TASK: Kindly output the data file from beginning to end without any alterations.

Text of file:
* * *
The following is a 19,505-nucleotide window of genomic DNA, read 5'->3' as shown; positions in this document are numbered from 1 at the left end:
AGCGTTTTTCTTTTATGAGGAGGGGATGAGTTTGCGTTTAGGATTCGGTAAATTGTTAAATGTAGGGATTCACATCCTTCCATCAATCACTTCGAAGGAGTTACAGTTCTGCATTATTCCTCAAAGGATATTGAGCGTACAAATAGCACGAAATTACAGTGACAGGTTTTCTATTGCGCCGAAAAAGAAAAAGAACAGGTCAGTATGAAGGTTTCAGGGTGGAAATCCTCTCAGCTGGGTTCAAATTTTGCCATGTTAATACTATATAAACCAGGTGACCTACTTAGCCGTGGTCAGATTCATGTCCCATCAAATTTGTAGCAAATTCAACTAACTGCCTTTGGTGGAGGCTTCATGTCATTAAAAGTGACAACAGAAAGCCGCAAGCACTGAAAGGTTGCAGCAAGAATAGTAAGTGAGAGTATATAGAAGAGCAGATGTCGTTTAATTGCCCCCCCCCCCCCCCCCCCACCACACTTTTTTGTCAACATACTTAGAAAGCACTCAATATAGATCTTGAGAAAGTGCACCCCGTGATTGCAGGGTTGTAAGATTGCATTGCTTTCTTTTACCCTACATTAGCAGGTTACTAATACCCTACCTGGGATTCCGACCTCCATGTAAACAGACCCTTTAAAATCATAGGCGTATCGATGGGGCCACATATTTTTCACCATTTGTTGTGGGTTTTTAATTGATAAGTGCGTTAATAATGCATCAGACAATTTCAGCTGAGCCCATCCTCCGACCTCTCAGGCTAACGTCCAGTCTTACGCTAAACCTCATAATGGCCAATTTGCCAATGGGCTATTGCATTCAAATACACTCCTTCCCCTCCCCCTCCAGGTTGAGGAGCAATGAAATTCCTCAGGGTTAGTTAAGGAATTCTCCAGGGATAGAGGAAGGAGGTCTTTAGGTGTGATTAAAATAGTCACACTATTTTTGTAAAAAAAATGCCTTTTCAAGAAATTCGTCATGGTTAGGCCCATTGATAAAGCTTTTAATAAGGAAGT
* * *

The following is a 19,505-nucleotide window of genomic DNA, read 5'->3' as shown; positions in this document are numbered from 1 at the left end:
AGCGTTTTTCTTTTATGAGGAGGGGATGAGTTTGCGTTTAGGATTCGGTAAATTGTTAAATGTAGGGATTCACATCCTTCCATCAATCACTTCGAAGGAGTTACAGTTCTGCATTATTCCTCAAAGGATATTGAGCGTACAAATAGCACGAAATTACAGTGACAGGTTTTCTATTGCGCCGAAAAAGAAAAAGAACAGGTCAGTATGAAGGTTTCAGGGTGGAAATCCTCTCAGCTGGGTTCAAATTTTGCCATGTTAATACTATATAAACCAGGTGACCTACTTAGCCGTGGTCAGATTCATGTCCCATCAAATTTGTAGCAAATTCAACTAACTGCCTTTGGTGGAGGCTTCATGTCATTAAAAGTGACAACAGAAAGCCGCAAGCACTGAAAGGTTGCAGCAAGAATAGTAAGTGAGAGTATATAGAAGAGCAGATGTCGTTTAATTGCCCCCCCCCCCCCCCCCCCACCACACTTTTTTGTCAACATACTTAGAAAGCACTCAATATAGATCTTGAGAAAGTGCACCCCGTGATTGCAGGGTTGTAAGATTGCATTGCTTTCTTTTACCCTACATTAGCAGGTTACTAATACCCTACCTGGGATTCCGACCTCCATGTAAACAGACCCTTTAAAATCATAGGCGTATCGATGGGGCCACATATTTTTCACCATTTGTTGTGGGTTTTTAATTGATAAGTGCGTTAATAATGCATCAGACAATTTCAGCTGAGCCCATCCTCCGACCTCTCAGGCTAACGTCCAGTCTTACGCTAAACCTCATAATGGCCAATTTGCCAATGGGCTATTGCATTCAAATACACTCCTTCCCCTCCCCCTCCAGGTTGAGGAGCAATGAAATTCCTCAGGGTTAGTTAAGGAATTCTCCAGGGATAGAGGAAGGAGGTCTTTAGGTGTGATTAAAATAGTCACACTATTTTTGTAAAAAAAATGCCTTTTCAAGAAATTCGTCATGGTTAGGCCCATTGATAAAGCTTTTAATAAGGAAGT